Interest rate on home loan is something that one has to pay in lieu of the loan provided by the bank/financial institution. Home loan Interest rate is very important element when it comes to choosing a home loan for a customer & it also helps the customer on taking right decision or on pinning down that through which bank or financial institution he or she can go for. Depending on this interest rate, the loan amount and the tenure of the loan, your EMI is calculated which is how you repay your loan to the bank. In case the interest rate is higher, the EMI would be higher and in case the interest rate is lower, the EMI would be lower. Thus while choosing a bank with a lower interest rate, you can certainly increase your monthly savings. But please keep in mind that interest rate is not the only criteria to choose a loan. There are various other parameters as well. The EMI is calculated on a monthly reducing balance method.
Your home loan eligibility or how much loan you are eligible for is also calculated on the basis of the interest rates. In case you opt for a bank with a lower interest rate, then your eligibility will be higher compared to a bank that is offering a higher interest rate.
Types of Home Loan Interest Rate:-
1) Fixed Interest Rate: A rate which is set In-advance or which is predetermined for entire term of Home Loan.
Let’s take an Example:
Mr. X has a taken home loan from ABC Bank of Rs. 25 lakhs for 20ys. at an interest rate of 11.50% pa.
Then his EMI will be Rs. 26661 which he needs to pay for entire term of loan that is 20 years
Please note that most of the fixed home loan interest rates products available in the market are not fully fixed. Most of them come with a reset clause of 3 to 5 years. This means that the interest rates can be reset after a period of every 3 to 5 years (as mentioned in the loan document).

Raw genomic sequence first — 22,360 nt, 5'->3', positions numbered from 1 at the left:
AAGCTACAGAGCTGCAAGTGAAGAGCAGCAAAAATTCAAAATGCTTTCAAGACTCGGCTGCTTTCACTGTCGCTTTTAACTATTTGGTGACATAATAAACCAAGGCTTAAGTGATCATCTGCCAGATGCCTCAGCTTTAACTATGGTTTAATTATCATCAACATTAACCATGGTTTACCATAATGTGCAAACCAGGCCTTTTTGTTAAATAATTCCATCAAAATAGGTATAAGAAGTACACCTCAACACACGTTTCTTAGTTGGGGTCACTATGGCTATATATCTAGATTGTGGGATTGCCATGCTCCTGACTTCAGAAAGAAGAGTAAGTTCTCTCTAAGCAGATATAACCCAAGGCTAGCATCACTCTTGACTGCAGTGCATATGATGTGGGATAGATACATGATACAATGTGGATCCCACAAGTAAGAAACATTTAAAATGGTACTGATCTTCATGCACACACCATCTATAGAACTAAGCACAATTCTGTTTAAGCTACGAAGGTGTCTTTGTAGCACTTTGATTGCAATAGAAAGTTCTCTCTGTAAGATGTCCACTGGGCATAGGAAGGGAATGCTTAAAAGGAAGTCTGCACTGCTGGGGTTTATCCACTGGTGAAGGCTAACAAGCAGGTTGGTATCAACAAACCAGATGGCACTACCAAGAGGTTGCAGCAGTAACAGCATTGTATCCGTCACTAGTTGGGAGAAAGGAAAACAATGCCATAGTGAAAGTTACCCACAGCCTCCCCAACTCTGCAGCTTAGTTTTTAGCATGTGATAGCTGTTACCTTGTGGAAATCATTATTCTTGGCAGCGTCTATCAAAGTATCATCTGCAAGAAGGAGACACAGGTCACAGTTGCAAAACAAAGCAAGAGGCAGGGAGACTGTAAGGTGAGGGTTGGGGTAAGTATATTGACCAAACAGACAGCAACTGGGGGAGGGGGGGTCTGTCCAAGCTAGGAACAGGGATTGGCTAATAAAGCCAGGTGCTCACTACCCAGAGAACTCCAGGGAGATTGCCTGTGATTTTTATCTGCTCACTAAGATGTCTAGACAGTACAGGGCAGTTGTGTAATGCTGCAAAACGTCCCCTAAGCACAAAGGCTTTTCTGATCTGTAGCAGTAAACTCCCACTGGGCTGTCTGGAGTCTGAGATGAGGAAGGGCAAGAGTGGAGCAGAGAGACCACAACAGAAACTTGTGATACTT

2) Floating Interest Rate: A rate which is linked to a benchmark rate or the base rate of the bank or the financial institution. The floating home loan interest rate will change as and when the bank will change its benchmark rate or the base rate.
Let’s take an Example:
Mr. Y takes a floating rate home loan from ABC Bank of Rs. 25 lakhs for 20yrs.
For the initial year the interest rate may be around 9.5% that may change to 10% for the first 4 months of the 2nd year and after that it may change to again. It is not that the rates are always increasing, there are many times, when the clients benefit when the interest rates go down. When the interest rates changes, the customer is given an option to either increase or decrease the tenure or the EMI. In case, the customer chooses to change the EMI, he will spend more when the interest rate increase and will save more when the interest rate decreases.
So, here we saw the simple understanding of what is Fixed Rate & Floating/Variable home loan interest rate. Generally, the interest rates for floating rates for home loans are cheaper than interest rate for fixed rates for home loan.
Hence, there are several factors that need to be looked at if one ever has to compare home loan interest rates.